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Lynex 16-bit Stereo Sampler

The division between sampler and digital recorder has grown even narrower with the release of the Lynex, a sophisticated manipulator of high quality, 16-bit stereo sounds that piggybacks onto any Atari ST computer. Ian Gilby takes the mouse by the horns...

The division between sampler and digital recorder has grown even narrower with the release of the Lynex, a sophisticated manipulator of high quality, 16-bit stereo sounds that piggybacks onto any Atari ST computer. Ian Gilby takes the mouse by the horns...

At the heart of the Lynex digital sampling system is a 1U high, 19-inch rackmount case which houses two high speed signal processing computers that function in parallel. All connections to this are made on the rear panel, which sports two sample input sockets, eight voice outputs, and a sustain footswitch socket - all quarter-inch, unbalanced jacks. Outputs 1 and 5 serve as the main left/right outputs for replaying stereo samples and Output 1 doubles as the mixed mono output, depending upon the selected configuration. In addition, there are two digital communication ports - one connects directly to the Lynex interface via its metre long, flying ribbon cable, the other is a 50-way high speed expansion bus for connecting to one or more optional 1U RAM expansion boxes (in a daisy-chain) and to Lynex's planned sample-to-hard disk unit.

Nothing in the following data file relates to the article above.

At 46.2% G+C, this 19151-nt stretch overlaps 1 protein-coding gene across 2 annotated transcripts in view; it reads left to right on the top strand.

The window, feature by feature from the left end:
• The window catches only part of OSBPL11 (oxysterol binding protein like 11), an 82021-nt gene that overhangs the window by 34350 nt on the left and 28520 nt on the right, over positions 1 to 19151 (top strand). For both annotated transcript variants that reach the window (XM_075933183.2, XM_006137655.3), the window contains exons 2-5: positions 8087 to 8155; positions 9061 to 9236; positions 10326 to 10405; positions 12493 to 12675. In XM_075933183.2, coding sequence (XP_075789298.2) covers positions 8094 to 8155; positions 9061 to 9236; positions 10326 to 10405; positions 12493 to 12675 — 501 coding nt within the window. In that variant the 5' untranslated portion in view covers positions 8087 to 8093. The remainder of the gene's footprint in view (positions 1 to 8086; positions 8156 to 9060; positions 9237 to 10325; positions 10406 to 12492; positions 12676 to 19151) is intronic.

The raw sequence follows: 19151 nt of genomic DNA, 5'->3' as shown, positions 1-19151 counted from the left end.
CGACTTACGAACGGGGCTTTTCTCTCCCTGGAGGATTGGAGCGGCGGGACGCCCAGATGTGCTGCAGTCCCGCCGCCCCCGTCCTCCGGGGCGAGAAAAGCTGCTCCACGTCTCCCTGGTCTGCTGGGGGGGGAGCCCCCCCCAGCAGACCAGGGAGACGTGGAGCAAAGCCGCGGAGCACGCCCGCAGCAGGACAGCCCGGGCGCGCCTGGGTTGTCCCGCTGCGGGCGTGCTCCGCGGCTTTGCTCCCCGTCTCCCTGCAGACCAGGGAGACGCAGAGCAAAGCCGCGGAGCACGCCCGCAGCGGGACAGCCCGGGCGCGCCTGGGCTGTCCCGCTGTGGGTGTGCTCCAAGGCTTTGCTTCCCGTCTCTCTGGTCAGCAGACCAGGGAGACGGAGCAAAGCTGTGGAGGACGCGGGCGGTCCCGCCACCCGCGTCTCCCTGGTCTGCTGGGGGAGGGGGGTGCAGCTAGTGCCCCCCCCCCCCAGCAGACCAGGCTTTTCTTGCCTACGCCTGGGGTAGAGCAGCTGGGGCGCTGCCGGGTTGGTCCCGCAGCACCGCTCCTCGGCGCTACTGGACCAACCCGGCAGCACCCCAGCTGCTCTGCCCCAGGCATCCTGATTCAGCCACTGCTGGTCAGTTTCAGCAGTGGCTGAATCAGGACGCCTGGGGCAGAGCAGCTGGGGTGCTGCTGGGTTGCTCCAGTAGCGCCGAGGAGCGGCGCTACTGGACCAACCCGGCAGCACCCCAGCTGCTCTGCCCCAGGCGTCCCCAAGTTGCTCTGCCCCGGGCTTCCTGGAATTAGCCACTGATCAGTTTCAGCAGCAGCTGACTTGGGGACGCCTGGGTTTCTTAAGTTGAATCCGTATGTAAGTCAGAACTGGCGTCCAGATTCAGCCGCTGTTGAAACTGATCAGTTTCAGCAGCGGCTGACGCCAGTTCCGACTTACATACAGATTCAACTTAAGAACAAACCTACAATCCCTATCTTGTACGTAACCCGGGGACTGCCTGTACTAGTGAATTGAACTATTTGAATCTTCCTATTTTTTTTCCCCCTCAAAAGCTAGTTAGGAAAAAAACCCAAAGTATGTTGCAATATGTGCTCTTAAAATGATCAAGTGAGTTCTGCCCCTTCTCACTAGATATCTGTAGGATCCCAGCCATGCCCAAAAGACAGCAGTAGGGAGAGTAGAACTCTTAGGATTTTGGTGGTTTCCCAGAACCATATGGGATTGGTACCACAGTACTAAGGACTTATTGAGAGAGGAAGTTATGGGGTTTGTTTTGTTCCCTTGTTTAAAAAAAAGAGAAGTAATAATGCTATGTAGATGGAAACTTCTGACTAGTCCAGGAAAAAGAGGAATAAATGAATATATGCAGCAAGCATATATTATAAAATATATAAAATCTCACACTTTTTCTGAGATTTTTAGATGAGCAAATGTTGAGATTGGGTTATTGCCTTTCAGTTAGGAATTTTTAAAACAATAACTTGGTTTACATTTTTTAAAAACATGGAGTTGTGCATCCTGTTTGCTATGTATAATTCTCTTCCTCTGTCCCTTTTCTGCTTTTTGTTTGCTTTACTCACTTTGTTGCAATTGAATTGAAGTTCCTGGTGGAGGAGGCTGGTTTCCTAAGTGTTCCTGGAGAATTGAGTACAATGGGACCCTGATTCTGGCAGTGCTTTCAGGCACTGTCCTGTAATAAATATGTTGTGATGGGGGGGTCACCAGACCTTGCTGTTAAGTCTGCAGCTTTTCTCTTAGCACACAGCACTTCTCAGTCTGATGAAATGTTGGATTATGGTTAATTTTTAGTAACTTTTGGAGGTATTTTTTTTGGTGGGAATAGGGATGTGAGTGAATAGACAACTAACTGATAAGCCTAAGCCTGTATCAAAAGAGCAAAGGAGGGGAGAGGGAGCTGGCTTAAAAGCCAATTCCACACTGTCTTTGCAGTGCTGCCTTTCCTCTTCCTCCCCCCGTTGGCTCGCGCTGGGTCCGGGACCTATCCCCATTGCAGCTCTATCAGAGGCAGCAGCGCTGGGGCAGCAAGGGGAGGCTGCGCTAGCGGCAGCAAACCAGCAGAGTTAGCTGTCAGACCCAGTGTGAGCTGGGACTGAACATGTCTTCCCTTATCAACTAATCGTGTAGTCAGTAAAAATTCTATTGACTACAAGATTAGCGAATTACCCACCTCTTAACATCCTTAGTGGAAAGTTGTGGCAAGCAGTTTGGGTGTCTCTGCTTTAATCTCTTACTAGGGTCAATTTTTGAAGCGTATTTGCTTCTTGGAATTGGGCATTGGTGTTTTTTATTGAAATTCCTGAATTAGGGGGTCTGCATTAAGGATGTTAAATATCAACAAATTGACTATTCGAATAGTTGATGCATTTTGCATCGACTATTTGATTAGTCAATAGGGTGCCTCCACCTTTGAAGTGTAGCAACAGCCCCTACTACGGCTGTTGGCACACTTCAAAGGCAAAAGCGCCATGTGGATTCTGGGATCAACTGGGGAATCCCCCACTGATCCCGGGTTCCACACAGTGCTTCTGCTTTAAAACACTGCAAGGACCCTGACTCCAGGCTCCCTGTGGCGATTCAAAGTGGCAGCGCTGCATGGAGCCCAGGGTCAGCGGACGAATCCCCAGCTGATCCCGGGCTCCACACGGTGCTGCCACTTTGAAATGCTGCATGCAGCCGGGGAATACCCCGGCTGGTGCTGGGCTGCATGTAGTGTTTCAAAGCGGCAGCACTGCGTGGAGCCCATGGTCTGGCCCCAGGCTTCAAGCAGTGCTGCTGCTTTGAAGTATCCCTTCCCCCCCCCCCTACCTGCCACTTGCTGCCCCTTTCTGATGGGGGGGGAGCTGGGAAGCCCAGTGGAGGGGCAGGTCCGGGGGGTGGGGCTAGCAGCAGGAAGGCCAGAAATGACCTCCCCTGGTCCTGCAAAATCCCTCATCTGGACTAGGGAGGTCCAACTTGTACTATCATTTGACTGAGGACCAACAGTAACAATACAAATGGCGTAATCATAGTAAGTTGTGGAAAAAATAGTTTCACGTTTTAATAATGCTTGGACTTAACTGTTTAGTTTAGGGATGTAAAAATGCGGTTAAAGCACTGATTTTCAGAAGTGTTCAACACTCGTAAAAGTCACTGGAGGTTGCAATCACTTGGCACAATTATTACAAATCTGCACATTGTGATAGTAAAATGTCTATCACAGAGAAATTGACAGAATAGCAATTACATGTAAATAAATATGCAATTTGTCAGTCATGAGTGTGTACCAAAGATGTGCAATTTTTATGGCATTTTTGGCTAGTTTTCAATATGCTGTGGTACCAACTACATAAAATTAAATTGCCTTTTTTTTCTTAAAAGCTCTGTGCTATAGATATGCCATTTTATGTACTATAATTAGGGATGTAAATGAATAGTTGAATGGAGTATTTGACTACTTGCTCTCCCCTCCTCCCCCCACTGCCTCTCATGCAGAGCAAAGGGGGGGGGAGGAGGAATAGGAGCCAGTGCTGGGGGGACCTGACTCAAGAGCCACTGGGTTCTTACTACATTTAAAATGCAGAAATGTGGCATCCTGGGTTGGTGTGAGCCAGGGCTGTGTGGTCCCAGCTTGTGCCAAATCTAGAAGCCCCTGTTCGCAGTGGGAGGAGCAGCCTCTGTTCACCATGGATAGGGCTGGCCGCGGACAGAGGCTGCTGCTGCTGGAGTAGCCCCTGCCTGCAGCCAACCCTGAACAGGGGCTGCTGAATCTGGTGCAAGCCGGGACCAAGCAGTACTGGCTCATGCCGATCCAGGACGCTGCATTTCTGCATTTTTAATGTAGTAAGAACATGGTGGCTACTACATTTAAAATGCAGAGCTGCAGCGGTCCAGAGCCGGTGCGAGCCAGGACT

The interface box is roughly the size of a paperback book and plugs into the cartridge port of an Atari computer, on its left side - the 520, 1040 or Mega ST all being suitable candidates. If you want to run a software sequencer on the Atari at the same time and are wondering where you can insert its copy-protection 'key' or 'dongle' now that the Atari port is occupied by Lynex, don't worry; a duplicate cartridge port is available on the interface itself.

Like most good samplers, the Lynex's operating system comes on a 3.5" double-sided floppy disk. It takes about five seconds to load from the Atari's internal disk drive and, rather cleverly, is installed into the Lynex's own memory not into that of the Atari. This has a two-fold effect: firstly, the Atari computer acts purely as a 'host' and its memory is free to run other programs; secondly, new Lynex features can be added as and when they are developed simply by providing a new system disk to existing users. This reduces the chances of the product becoming obsolete and, as far as hi-tech equipment is concerned, is the best form of investment insurance going!